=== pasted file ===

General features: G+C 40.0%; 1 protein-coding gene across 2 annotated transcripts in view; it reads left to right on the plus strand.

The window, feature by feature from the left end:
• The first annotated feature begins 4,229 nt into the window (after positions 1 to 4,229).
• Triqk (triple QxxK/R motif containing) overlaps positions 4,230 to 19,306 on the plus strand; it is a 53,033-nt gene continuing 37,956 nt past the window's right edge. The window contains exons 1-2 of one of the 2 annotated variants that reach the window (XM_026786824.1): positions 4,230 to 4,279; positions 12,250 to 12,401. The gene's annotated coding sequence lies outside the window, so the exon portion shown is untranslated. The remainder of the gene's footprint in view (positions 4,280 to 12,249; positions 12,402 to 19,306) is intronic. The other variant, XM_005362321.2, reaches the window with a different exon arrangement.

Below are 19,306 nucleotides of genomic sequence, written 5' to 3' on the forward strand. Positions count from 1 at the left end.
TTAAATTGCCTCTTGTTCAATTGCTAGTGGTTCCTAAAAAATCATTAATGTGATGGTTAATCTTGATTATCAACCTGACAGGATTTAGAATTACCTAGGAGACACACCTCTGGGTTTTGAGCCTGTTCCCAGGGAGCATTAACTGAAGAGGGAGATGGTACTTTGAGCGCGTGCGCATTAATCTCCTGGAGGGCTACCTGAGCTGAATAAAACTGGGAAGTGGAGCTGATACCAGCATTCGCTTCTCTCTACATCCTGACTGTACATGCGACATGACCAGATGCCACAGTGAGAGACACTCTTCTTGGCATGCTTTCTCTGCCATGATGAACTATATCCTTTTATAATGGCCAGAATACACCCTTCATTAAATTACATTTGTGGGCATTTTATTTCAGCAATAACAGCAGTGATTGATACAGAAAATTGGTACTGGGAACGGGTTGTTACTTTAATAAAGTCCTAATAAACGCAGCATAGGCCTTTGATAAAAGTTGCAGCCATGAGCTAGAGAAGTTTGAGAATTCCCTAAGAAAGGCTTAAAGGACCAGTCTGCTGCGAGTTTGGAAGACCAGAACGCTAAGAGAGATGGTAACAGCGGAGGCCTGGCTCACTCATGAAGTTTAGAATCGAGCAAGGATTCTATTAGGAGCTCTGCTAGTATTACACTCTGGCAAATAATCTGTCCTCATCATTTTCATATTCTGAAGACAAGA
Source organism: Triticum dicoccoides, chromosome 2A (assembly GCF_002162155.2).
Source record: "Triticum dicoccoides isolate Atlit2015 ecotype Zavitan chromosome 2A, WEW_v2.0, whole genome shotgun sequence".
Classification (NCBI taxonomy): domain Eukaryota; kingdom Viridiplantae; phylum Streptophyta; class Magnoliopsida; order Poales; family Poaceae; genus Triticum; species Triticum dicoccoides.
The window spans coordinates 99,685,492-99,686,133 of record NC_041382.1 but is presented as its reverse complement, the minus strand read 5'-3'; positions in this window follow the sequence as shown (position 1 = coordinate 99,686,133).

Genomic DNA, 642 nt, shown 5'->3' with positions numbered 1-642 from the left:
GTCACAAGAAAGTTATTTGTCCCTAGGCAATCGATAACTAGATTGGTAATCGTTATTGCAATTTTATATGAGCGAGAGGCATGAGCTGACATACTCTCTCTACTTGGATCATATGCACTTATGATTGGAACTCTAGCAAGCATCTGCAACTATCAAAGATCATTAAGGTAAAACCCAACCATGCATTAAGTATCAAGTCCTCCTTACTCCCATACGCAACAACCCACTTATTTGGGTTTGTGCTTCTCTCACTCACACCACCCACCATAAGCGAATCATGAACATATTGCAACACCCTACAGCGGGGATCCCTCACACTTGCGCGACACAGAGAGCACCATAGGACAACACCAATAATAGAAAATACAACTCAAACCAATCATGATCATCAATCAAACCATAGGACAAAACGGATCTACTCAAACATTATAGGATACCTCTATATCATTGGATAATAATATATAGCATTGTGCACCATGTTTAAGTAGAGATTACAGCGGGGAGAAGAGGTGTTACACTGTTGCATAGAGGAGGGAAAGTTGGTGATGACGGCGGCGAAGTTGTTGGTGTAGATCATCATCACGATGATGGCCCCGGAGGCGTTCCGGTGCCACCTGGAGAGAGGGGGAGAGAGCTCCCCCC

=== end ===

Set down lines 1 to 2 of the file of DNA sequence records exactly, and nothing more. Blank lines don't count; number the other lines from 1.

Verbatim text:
General features: G+C 40.0%; 1 protein-coding gene across 2 annotated transcripts in view; it reads left to right on the plus strand.

The window, feature by feature from the left end: